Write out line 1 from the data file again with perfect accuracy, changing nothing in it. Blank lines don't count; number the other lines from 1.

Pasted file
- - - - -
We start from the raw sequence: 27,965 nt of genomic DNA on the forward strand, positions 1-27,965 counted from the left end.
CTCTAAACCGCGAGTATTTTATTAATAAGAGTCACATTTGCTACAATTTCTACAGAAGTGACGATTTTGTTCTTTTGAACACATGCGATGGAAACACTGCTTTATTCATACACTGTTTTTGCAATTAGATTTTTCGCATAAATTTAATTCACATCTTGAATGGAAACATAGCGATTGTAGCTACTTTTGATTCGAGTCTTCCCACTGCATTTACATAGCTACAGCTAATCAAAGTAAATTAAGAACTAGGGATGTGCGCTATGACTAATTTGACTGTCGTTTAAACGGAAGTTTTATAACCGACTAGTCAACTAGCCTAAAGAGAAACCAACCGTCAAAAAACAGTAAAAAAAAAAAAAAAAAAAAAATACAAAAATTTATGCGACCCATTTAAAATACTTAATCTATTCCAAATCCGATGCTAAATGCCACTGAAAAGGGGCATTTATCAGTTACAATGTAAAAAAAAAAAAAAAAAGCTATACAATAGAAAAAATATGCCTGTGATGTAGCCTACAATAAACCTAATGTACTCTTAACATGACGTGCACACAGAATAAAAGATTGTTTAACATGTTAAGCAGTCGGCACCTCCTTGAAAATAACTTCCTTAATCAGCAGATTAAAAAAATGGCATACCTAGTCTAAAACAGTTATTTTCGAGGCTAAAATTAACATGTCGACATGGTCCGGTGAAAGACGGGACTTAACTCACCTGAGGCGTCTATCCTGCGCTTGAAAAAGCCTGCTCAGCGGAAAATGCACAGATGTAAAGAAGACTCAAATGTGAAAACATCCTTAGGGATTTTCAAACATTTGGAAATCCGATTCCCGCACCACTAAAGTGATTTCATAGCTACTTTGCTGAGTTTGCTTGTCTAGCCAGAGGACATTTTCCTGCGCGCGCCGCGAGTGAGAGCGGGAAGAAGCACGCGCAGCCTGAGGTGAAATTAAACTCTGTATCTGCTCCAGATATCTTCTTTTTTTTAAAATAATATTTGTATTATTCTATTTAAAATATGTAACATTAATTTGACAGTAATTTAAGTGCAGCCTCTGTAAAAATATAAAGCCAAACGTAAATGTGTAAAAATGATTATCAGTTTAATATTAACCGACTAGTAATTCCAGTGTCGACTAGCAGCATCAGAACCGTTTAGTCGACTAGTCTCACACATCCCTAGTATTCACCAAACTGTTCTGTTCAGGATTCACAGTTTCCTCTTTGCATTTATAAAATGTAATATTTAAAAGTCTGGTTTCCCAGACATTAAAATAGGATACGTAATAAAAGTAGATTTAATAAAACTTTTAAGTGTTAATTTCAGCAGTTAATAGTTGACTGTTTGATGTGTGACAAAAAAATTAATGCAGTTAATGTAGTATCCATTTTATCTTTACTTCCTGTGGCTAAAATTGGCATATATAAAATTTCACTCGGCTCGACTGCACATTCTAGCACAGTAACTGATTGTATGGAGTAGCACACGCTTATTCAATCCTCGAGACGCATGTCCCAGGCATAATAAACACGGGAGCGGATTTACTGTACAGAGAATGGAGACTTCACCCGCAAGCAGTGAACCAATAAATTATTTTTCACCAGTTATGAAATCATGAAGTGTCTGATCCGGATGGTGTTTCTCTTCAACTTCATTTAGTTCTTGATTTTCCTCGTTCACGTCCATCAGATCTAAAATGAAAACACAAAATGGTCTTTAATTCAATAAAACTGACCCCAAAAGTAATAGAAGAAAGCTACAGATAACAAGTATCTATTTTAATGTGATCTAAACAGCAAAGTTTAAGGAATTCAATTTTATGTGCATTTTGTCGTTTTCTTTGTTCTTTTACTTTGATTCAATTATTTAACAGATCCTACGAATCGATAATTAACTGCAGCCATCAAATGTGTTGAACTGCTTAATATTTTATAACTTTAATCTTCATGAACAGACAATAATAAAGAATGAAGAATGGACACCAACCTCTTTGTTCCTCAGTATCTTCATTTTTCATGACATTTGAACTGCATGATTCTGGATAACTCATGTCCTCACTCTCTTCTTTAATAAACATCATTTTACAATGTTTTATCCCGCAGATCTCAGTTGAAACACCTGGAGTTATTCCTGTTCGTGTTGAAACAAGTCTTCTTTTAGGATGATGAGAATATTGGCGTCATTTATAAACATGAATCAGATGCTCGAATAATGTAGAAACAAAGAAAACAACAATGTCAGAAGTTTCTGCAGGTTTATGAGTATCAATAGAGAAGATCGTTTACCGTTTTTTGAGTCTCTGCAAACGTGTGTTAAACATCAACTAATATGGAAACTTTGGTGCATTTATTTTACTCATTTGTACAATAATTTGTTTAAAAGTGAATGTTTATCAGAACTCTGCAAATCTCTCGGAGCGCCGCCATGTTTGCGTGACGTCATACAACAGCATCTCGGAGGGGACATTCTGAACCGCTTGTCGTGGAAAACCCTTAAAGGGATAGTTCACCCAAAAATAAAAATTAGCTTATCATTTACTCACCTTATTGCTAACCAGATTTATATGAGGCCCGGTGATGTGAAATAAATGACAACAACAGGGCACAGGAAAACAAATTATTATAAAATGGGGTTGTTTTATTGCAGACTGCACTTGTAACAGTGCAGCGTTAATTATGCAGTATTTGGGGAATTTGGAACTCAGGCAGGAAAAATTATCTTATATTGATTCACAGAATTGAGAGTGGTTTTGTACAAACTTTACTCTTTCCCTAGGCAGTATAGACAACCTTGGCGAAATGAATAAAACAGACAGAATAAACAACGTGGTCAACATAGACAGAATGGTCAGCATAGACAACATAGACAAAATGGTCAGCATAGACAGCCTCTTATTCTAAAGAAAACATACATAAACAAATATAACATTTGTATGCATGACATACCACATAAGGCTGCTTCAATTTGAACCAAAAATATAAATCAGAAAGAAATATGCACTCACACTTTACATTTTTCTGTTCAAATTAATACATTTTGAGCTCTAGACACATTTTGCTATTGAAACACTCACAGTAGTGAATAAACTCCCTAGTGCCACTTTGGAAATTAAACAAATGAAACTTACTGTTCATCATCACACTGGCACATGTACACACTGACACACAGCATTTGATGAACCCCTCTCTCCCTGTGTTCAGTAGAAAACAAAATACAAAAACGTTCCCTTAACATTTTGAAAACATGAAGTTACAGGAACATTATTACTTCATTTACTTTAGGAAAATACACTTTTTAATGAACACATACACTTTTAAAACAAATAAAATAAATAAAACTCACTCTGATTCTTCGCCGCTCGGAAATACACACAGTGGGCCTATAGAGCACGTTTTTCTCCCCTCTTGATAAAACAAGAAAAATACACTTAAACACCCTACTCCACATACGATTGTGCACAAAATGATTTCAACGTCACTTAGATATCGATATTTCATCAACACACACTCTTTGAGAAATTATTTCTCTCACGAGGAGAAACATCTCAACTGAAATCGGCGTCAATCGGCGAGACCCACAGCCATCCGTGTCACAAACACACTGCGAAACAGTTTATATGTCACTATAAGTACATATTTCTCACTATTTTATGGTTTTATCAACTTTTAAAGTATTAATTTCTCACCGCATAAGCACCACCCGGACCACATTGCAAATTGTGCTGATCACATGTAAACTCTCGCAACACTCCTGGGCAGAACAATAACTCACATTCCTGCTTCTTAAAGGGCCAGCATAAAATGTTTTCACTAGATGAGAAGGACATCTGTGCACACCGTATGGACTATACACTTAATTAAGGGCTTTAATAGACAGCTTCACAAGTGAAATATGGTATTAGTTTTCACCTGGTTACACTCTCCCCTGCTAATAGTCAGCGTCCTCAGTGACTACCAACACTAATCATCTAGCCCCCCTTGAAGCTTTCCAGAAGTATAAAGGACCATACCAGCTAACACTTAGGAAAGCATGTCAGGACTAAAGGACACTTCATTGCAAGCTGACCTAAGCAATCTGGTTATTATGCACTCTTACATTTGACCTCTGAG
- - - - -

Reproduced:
We start from the raw sequence: 27,965 nt of genomic DNA on the forward strand, positions 1-27,965 counted from the left end.